Why I Simplified My Investment Portfolio

For five years I attempted to beat the market with a portfolio of Canadian dividend stocks. As my investments grew, I began measuring my returns and comparing the results to a benchmark – an exchange traded fund from iShares called CDZ, which tracks Canadian dividend stocks.

I wanted to know if my judgement as a portfolio manager was adding any value, or if I’d just be better off buying an index mutual fund or ETF.

It turned out that I was beating the market. My stock picks returned an average of 14.79% from August 2009 until December 2014. CDZ, on the other hand, averaged 13.41% per year over the same period. The broader Canadian market, as measured by iShares XIU, returned just 7.88% per year.

My easy two-ETF solution

Despite this outperformance, I chalked up my stock-picking success to luck rather than skill. That’s because countless academic studies have shown that it’s nearly impossible to beat the market over the very long term.

Related: How my behavioural biases kept me from becoming an indexer

I decided to sell my portfolio of dividend stocks in favour of an easy two-ETF solution built with Vanguard’s All World ex-Canada ETF (VXC) and Canada All Cap Index ETF (VCN). That’s it.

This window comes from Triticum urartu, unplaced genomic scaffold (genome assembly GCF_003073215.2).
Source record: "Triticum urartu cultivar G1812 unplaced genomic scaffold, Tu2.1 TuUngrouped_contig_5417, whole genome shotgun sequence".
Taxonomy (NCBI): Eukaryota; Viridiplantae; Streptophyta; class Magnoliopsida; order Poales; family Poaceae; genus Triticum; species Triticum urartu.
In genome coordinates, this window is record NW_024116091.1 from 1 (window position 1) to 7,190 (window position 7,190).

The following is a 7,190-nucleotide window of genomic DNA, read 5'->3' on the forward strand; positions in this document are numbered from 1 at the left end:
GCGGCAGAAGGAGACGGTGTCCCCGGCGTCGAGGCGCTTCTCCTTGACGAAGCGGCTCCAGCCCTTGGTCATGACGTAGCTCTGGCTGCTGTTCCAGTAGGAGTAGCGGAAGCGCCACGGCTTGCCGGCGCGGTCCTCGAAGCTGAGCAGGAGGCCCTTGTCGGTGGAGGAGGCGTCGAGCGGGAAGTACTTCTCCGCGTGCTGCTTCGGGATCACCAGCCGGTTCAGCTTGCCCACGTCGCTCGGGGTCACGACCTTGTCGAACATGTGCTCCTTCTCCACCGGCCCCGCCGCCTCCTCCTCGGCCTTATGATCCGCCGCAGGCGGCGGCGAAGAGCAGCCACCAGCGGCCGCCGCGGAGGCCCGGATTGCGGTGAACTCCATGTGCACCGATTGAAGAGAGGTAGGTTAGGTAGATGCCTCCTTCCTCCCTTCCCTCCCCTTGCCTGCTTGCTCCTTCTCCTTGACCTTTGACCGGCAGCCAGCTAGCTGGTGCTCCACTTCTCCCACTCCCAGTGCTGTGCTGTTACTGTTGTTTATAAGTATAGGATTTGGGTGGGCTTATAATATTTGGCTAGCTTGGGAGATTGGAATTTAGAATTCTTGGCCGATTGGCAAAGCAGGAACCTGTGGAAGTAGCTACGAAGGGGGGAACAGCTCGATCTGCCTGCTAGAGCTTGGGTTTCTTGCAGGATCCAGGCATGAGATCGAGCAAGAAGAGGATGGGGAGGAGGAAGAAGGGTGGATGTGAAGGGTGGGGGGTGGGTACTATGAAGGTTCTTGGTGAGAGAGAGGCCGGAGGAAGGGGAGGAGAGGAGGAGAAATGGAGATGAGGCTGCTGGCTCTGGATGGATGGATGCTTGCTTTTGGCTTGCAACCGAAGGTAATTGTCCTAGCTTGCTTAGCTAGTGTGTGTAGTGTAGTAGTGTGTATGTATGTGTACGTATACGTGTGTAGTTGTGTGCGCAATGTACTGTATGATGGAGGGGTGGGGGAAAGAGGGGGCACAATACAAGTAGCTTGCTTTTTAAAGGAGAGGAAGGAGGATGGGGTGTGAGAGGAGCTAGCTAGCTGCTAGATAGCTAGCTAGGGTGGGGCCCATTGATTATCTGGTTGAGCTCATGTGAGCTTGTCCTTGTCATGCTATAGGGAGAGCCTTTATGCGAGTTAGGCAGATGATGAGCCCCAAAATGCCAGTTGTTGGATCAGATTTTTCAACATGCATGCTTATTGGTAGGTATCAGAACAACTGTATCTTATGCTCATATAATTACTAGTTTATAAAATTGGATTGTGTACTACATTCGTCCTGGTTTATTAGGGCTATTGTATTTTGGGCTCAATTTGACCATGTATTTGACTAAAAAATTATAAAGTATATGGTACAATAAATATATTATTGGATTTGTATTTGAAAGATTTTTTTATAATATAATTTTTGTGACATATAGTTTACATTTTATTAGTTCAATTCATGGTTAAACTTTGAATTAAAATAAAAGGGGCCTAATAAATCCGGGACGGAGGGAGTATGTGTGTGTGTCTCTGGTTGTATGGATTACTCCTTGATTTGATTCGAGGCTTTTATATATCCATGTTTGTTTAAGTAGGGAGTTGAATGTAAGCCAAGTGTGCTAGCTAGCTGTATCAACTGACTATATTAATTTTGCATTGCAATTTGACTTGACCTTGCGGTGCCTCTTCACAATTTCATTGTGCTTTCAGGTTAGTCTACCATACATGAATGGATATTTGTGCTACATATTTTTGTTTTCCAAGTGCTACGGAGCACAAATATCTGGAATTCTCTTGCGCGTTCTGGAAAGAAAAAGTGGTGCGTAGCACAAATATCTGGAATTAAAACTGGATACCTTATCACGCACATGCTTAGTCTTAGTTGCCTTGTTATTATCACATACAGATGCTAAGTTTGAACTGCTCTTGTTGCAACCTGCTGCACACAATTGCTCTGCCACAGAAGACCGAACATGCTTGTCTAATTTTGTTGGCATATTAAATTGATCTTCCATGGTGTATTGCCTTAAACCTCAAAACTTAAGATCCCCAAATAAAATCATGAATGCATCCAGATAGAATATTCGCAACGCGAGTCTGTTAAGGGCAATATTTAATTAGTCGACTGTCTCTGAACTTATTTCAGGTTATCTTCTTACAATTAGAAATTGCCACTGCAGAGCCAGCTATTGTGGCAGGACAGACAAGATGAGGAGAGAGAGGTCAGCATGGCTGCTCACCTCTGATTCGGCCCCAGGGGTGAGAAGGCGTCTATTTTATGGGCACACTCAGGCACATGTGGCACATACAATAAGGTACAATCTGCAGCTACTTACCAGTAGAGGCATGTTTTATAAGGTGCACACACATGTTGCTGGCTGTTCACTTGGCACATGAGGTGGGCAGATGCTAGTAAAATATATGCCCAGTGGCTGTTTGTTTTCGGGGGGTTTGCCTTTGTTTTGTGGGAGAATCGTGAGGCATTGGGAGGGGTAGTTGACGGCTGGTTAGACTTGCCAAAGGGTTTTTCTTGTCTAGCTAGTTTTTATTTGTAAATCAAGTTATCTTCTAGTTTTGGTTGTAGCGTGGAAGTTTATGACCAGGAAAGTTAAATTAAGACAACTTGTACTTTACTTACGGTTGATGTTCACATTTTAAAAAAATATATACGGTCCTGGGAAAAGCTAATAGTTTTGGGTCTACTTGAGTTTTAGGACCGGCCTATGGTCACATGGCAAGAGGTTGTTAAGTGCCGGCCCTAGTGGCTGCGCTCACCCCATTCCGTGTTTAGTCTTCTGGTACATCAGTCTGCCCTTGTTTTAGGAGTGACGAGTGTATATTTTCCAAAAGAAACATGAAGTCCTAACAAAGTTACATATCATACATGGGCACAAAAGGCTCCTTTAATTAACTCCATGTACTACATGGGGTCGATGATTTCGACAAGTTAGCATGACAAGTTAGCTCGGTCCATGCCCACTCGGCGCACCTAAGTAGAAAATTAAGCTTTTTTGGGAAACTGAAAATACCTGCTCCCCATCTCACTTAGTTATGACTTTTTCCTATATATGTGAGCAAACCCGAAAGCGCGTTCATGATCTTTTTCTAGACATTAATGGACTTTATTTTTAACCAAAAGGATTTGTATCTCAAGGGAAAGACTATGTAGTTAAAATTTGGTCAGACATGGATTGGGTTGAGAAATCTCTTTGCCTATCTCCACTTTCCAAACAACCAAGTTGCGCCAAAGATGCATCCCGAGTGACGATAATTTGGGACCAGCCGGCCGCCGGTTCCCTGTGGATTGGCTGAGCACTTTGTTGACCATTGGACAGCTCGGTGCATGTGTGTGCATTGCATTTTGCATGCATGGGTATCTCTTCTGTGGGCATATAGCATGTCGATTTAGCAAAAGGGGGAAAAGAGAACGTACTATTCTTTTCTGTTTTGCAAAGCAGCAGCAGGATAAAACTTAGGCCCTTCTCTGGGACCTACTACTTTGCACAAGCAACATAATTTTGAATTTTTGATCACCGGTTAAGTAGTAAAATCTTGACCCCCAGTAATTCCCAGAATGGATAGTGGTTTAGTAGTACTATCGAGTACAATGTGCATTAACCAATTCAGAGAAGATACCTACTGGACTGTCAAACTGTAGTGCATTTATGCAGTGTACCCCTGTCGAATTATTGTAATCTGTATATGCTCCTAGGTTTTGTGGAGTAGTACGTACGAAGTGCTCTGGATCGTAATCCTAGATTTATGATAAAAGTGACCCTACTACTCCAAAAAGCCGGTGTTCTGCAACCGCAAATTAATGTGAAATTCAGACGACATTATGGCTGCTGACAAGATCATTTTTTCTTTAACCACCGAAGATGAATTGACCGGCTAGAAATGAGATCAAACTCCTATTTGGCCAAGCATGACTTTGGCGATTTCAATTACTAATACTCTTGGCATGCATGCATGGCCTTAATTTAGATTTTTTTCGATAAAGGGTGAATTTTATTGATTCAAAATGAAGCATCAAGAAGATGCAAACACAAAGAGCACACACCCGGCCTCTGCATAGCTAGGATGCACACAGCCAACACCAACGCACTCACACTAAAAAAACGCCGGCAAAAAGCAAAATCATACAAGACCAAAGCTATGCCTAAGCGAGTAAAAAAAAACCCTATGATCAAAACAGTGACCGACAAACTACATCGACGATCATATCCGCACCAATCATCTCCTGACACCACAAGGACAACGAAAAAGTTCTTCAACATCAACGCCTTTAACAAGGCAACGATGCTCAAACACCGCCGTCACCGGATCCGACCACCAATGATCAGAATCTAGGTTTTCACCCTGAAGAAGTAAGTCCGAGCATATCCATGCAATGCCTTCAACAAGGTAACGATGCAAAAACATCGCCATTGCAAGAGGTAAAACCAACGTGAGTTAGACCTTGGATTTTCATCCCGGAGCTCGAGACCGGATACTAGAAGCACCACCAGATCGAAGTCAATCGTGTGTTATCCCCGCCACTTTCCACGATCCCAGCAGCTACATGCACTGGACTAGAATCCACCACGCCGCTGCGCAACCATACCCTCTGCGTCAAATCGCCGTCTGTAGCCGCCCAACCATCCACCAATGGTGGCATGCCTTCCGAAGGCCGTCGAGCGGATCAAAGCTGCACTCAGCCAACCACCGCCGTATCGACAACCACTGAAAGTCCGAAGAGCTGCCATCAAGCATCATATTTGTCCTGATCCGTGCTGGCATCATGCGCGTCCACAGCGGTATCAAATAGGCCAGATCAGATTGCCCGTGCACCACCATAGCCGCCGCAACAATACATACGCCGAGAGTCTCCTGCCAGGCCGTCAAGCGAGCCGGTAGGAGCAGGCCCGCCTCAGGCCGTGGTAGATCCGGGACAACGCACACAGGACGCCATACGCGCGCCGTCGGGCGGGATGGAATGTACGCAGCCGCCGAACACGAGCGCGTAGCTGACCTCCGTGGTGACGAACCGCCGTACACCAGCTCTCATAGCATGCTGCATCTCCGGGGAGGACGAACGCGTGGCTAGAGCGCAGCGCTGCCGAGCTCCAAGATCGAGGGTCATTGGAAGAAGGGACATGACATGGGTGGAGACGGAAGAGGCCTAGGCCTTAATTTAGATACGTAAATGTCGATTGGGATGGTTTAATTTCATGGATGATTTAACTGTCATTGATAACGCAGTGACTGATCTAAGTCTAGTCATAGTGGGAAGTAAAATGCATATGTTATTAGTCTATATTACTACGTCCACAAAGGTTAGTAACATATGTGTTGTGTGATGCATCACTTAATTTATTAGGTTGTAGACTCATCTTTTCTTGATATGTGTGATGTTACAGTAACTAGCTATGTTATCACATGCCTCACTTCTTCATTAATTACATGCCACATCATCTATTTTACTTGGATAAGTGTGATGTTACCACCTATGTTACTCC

Talk about diversity: VXC holds an impressive 3,052 stocks in 38 countries from around the world; while VCN is made up of 235 small, mid-size, and large stocks in Canada.

My portfolio went from 24 Canadian stocks to nearly 3,300 stocks from across the globe.

Simplify, simplify

I shudder to think about the amount of time I used to spend researching stocks, obsessing over my portfolio, and reading media reports (that often made me second guess my decisions).

This year I’ve barely even glanced at my portfolio. I might as well have gone to sleep during the two-week period of stock market turmoil this August. I just didn’t care.

Related: 5 lessons learned about investing

Compare that to when the price of oil went in the tank last fall and I watched my oil & gas stocks tumble right along with it. Would Canadian Oil Sands cut its dividend? (It did). Should I sell now, or buy more while prices are low?